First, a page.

The recently emerged research field of graph embedding16,17,18,19,20 enables low-dimensional representations of large-scale networks, thereby ensuring tractable visualization and analysis of the resulting networks. Domains like sociology and biology have successfully applied these techniques to perform a variety of tasks such as node classification, link prediction and clustering21,22,23. The foundation of this technique originated from statistical language modelling24 which learns similarities between words. The meaning of a word is implied by the context words surrounding it, words with similar context have similar meaning. Statistical language modelling infers these relationships from a large text corpus. It was later applied to networks by Perozzi who proposed DeepWalk21 to embed social networks. Here similarity between nodes is defined as a similar neighborhood in the network. To embed the nodes in the network similar to words in sentences, we perform a random walk on the network structure that samples possible paths. Each sampled path is used as a training set for the following prediction problem (Skip-Gram model24): learn a vector representation such that nodes with a similar context will have a high similarity score between their embedded vector representations. Variations of DeepWalk have been proposed to suit different types of networks or preferences, like heterogeneous networks25, bipartite networks26 and more27, 28.

Networks also play an important role in understanding the complexity of systems. In a recent study Flood et al.29 quantified the organizational complexity of a bank holding company, complexity is determined by the number of heterogeneous edges in the ownership network, i.e. an edge between two different types of nodes where the nodes represent entity types, e.g. domestic or non-domestic. In turn, in the research field of biology, understanding the function of a protein is important. For unknown proteins the network is used to predict the function of the protein through a principle called ’guilt-by-association’30, predicting the function through the interaction with other proteins of which the function is known. Sedina et al.30 show that taking the oscillating dynamics into account improves the function prediction of proteins.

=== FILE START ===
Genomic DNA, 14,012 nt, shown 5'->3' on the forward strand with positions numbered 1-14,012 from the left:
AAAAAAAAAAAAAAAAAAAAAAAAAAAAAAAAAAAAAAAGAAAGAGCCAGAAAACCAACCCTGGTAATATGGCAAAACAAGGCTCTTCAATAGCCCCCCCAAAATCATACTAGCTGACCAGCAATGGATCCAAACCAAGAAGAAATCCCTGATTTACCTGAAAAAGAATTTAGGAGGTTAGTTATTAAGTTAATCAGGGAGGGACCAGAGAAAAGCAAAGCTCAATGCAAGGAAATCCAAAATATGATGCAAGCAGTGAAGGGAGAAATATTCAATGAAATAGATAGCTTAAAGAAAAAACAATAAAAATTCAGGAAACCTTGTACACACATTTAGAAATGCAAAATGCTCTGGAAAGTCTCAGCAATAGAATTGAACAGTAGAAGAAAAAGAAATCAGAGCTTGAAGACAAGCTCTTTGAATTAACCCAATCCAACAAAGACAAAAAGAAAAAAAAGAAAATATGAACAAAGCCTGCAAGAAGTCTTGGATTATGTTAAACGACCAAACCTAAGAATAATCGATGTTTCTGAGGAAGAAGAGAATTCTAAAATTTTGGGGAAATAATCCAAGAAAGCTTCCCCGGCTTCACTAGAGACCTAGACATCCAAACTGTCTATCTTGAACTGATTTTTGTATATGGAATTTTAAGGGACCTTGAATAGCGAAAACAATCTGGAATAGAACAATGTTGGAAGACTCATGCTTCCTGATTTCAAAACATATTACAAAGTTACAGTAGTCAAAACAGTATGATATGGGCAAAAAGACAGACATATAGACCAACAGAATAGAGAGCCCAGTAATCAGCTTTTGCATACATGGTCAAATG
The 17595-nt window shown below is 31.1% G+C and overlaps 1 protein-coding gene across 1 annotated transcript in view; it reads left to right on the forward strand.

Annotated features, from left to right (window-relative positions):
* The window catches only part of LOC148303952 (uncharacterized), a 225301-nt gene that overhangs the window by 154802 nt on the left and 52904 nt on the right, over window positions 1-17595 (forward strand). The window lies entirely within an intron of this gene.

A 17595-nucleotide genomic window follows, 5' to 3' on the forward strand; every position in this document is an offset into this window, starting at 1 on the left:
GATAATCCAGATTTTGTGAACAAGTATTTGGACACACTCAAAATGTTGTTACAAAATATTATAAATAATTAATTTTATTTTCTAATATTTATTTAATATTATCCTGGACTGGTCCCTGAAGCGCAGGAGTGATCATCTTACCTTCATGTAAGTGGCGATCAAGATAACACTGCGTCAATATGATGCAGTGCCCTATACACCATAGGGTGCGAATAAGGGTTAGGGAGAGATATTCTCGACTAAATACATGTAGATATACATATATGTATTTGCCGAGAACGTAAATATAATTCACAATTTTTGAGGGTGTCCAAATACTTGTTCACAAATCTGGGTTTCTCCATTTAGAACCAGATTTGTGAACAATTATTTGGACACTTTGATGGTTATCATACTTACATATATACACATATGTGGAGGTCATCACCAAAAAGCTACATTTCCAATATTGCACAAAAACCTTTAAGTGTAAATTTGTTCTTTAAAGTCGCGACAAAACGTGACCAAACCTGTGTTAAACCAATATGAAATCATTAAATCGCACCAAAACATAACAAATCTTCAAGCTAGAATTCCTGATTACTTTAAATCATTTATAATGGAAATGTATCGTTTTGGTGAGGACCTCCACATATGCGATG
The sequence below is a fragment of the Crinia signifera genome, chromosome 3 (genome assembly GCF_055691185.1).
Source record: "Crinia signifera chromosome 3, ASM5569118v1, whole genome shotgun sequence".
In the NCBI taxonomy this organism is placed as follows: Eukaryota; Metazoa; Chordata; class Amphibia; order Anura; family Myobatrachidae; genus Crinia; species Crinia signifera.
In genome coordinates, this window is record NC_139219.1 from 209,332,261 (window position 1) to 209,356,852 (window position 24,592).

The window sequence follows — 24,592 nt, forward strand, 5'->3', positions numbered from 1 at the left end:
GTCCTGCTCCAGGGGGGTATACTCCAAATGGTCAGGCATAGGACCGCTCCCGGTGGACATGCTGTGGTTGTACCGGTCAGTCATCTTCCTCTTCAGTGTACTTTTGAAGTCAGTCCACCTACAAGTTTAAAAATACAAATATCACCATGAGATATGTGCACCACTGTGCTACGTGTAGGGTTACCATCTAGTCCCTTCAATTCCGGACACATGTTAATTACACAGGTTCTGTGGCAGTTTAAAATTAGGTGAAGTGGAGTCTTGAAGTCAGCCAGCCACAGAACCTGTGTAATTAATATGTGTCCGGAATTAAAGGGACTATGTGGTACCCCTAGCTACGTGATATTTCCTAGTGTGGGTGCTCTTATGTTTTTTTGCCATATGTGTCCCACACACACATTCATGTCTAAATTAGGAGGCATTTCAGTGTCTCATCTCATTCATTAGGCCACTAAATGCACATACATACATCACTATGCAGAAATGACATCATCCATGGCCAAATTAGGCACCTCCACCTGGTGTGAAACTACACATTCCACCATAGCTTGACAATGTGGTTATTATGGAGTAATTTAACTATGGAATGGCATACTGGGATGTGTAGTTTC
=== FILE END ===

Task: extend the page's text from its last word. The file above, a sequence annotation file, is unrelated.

Networks are a generally useful representation to address domain-specific tasks. In this article, we apply techniques from network embedding to the networks extracted from transaction data, for which the embeddings are used to cluster the nodes. These clusters form the basis for the down-stream prediction tasks for the audit that can be used to detect inconsistencies. In addition, we propose a novel adaptation of DeepWalk which will improve the performance of the clustering task in the simulated dataset. The performance of the clustering is evaluated using three real datasets annotated by an expert as a benchmark. Furthermore, we generate simulated transaction data with realistic characteristics to assess the robustness of our method. Finally, we assess the impact on the down-stream prediction task as a result of the clusters obtained from the embeddings. Our results show that we can embed the financial statements network in an effective way, and, more importantly, that these embeddings can serve as a foundation for other modern data-driven techniques that can be applied in the audit.


The complexity of financial statements networks